As he became a celebrity artist, Warhol maintained some of his Catholic practices while his peers removed themselves from religion.
A new exhibition in his hometown of Pittsburgh looks at the celebrated artist’s spiritual side — and, most importantly, his Catholic faith:
The last time the Andy Warhol Museum examined the Pop artist’s Catholic upbringing was in 2007, with “Personal Jesus: The Religious Art of Keith Haring and Andy Warhol,” which explored religious iconography in both artists’ work.
But, The Warhol has never dedicated an entire exhibition solely to Warhol’s Catholicism. That is, until now, says José Carlos Diaz, chief curator at The Andy Warhol Museum.
“It was really important for us to really showcase the importance of Warhol’s Catholic upbringing and how it sort of represented visually through his art from childhood all the way through his death,” Diaz says.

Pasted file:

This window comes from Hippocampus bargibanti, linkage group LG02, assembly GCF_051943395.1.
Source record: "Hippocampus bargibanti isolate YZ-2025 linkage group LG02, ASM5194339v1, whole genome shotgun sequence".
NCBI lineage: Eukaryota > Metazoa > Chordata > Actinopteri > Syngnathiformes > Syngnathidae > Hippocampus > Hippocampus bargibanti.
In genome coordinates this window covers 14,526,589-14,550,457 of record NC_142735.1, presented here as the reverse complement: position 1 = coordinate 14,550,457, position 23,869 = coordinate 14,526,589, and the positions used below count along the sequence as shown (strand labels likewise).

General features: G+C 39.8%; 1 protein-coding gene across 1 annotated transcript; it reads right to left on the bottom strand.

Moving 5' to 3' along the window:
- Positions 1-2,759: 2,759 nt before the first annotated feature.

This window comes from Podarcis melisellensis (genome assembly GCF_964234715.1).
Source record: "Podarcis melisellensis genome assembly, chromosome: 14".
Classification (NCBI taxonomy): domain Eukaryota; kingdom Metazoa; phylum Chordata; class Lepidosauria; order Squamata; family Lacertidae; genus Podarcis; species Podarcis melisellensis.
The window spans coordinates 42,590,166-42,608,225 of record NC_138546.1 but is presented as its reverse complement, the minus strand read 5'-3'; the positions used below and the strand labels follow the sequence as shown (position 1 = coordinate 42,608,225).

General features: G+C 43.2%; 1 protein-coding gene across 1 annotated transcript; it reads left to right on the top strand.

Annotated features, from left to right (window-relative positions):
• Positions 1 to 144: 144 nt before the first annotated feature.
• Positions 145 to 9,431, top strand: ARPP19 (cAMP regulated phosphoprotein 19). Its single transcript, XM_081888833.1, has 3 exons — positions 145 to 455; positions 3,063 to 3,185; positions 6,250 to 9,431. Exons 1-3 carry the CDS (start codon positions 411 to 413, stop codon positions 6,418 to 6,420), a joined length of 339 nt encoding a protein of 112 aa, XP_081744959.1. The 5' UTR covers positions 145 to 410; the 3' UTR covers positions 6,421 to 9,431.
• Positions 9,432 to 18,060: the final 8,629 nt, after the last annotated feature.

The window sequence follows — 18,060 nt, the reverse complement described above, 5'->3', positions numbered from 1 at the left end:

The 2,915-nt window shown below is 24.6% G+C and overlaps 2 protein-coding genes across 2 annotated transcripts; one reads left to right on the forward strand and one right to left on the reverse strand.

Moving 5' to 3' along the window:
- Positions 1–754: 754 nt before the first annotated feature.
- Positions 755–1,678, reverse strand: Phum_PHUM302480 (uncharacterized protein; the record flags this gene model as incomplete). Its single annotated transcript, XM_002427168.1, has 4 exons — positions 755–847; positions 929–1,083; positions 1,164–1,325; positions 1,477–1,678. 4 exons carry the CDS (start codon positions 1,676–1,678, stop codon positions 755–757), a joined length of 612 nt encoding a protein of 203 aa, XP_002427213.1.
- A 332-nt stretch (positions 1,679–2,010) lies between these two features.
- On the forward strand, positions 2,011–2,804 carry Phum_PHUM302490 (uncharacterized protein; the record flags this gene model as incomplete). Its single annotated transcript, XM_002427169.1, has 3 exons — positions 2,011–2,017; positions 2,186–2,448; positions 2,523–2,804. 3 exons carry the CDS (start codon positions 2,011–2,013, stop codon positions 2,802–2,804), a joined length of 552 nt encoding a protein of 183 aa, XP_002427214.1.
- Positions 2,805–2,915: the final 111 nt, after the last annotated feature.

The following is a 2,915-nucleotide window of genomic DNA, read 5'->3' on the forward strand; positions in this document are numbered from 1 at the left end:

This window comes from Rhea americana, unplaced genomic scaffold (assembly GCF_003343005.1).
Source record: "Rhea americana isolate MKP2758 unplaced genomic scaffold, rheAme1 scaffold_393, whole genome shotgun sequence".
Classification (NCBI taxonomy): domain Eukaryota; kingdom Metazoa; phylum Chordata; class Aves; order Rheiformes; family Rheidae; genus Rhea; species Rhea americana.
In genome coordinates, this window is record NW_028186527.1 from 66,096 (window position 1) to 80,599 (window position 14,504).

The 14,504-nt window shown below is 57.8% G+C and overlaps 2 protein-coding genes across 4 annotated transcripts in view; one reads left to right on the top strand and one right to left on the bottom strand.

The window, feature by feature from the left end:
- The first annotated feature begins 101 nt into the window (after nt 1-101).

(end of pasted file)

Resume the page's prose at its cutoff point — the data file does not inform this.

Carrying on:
The museum explores Warhol’s relationship with religion in its newest exhibition, “Andy Warhol: Revelation,” the first exhibition to comprehensively examine the pop artist’s complex Catholic faith in relation to his artistic production.
Running from Oct. 20 to February 16, 2020, the exhibit features more than 100 objects— archival materials, drawings, paintings, prints and film—that intimately look at this facet of Warhol’s life.
Andy Warhol was born into a devout Byzantine Catholic family, attending multiple weekly services at Saint John Chrysostom Byzantine Catholic Church with his mother, Julia Warhola. Growing up in Greenfield—home to Pittsburgh’s Carpatho-Rusyn community—life revolved around the church.
As he became a celebrity artist, Warhol maintained some of his Catholic practices while his peers removed themselves from religion. However, as a queer man, Warhol may have felt a sense of fear and guilt from the Catholic Church, which prevented him from fully engaging in his faith.
He explored some of this tension through his art. Warhol reframed styles and symbols of Eastern and Western Catholic art history through the lens of Pop, creating iconic portraits of celebrities and appropriating Renaissance works, blurring the lines between kitsch, mundane and sacred high art.